Vertical Farming, Continued

This is page 3 of our nine page series on hydroponic vertical farming.  Click any of the below pages to jump to that page.

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A worker at Aero Farm tends to the crops.  The scissor lift pictured here is how many people envision gaining access to multiple stacks of growing trays.  However, scissor lifts bring with them a variety of problems and additional complications.  Human access is just one of the issues faced by vertical farming.  Photo courtesy of Aero Farms, a vertical farming venture with multiple locations; the company is based in New Jersey. They have succeeded where other similar ventures have failed.  Visit for more information on their business, research and latest developments.

Vertical Farming Disadvantages

Before we fall head over heels in love with this approach, let’s take a moment to look at those commercial ventures which failed.  What went wrong?  Simply put, the vertical farming approach worked well in terms of growing a lot of plants in a small space.  By itself that would have keep those businesses in profits for the foreseeable future.  However, the vertical farming approach created a lot of unexpected issues with human access to those plants.  That might seem like a minor detail, but it impacted every phase of the operation.  For instance, consider the case of growing lettuce in trays which were stacked 12’ high.  The trays which were closest to the ground were relatively easy to work with for the people who tended them.  The employees could reach the trays to plant, cultivate, prune and harvest the plants, then prep the trays for a new crop.  The near-ground-level trays could also be inspected and repaired when irrigation blockages or leaks occurred, and parts needed to be cleaned or replaced.  But as the trays increased in height above 4’, all the difficulties increased.  Employees needed to use ladders, scissor lifts, bucket lifts or some other contraption to go up and down the stack to reach the higher plants and trays.  That took time and energy; enough time and energy that any cost savings created by the intensive crop production, was spent on labor instead.  In the end, the businesses failed due to those costs.  Bottom line, the businesses could not capture the benefits of the ultra-efficient space utilization, because the labor costs were so much higher than conventional ground-level production.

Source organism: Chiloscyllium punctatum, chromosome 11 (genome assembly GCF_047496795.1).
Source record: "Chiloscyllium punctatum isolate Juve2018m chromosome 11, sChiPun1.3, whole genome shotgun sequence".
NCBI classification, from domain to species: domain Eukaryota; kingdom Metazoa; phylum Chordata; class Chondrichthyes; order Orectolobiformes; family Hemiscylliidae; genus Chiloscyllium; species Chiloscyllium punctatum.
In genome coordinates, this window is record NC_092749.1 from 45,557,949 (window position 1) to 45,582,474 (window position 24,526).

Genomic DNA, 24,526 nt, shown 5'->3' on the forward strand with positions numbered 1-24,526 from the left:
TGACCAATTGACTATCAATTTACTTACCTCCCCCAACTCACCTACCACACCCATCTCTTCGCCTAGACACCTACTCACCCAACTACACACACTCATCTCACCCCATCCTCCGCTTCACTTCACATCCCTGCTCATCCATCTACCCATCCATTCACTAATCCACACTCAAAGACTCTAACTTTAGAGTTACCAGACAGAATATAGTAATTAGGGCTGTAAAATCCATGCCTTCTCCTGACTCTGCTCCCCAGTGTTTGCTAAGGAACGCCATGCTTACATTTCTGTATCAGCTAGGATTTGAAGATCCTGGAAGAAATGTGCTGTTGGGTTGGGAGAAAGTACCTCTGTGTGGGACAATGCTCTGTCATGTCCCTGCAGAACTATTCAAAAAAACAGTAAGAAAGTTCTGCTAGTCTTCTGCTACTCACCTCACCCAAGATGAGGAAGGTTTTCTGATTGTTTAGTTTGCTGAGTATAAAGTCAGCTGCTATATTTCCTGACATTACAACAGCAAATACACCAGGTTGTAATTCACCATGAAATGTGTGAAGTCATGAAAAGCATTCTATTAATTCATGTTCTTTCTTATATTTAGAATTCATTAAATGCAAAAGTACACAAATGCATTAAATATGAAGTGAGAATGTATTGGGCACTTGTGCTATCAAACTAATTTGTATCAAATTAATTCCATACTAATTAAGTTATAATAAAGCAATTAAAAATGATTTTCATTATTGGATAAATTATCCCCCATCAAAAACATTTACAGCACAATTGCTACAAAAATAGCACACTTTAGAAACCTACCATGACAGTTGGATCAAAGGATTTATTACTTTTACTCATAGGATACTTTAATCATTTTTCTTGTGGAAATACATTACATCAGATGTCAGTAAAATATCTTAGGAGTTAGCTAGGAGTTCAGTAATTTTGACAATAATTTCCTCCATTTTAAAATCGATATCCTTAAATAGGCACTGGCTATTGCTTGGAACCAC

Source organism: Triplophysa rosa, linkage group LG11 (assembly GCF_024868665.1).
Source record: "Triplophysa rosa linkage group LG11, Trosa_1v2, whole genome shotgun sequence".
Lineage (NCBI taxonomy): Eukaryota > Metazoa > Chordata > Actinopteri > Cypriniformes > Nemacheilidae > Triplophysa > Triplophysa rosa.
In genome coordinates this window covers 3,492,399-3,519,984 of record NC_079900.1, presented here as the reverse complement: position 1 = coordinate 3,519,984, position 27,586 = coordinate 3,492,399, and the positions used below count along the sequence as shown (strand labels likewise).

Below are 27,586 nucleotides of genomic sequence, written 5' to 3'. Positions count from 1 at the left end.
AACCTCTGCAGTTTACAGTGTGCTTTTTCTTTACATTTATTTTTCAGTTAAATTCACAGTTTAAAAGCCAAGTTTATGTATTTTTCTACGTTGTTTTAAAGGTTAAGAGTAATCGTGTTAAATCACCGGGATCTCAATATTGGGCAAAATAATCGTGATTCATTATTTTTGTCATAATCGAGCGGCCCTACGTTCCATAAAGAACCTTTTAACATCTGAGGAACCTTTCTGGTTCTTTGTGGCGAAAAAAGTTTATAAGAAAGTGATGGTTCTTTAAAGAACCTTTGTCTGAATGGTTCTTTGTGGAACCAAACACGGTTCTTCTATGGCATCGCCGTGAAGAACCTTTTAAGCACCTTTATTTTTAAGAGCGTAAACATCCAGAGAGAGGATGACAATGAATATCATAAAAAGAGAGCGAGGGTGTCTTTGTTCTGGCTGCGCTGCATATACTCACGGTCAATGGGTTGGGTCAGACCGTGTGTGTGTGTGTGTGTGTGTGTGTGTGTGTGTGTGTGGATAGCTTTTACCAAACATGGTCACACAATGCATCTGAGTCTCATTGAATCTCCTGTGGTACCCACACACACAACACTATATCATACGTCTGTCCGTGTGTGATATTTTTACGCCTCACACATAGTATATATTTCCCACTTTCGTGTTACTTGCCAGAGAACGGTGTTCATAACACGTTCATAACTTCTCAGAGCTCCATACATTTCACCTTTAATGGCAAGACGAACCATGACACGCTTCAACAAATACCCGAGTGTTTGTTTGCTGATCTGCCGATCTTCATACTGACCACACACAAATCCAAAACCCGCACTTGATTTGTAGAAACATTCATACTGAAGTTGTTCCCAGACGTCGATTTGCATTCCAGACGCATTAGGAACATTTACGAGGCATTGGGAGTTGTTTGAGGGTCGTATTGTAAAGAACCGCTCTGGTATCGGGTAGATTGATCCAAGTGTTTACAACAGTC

Sadly, there are other disadvantages.  Let’s assume for a moment that the human labor issue could be resolved in some way.  What other issues did they experience?  Stacks of growing trays create enormous weight loads.  The racks which hold the trays, and the flooring which supports the racks, all need to be extremely rugged.  That comes at a much higher cost than conventional ground-level hydroponic infrastructure. 

Secondly, whatever irrigation method is used for the growing beds or trays must be strong enough to reach those higher levels.  That means bigger pumps, bigger irrigation lines, and more durable plumbing fixtures at each level.  That adds to the cost as well.  Any wastewater created by the system (and that quantity will vary depending on which irrigation system is used) will require plumbing out to some dedicated wastewater handling system.  In rural areas, wastewater can be sprayed on outdoor crops or even onto the natural landscape.  In urban areas, the volumes of wastewater generated by anything larger than a small hobby system may require a formal sewer line tie-in, along with all the permits and costs that entails.

Third, the trays are generally stacked as closely as possible, allowing only enough space between trays for the growing plants.  In addition, any given vertical farming installation will probably include more than one rack of trays.  Each subsequent rack essentially creates a wall with very little light penetrating through the small gaps between the top of the plants and the next higher tray.  What does this mean?  Each of those trays will cast a shadow which blocks light to the nearby trays.  The uppermost trays will get suitable light if the racks are in a greenhouse, but a standard building won’t have enough light even for the top trays.  Standard ceiling-mounted lights won’t be sufficient for the lower trays.  As a result, each tray must have its own light source, typically attached to the bottom of the tray above it.  This adds not only acquisition cost, but also additional energy costs over time.


This is page 3 of our nine page series on hydroponic vertical farming.  Click any of the below pages to jump to that page.

Page 1  Page 2  Page 3  Page 4  Page 5  Page 6  Page 7  Page 8  Page 9

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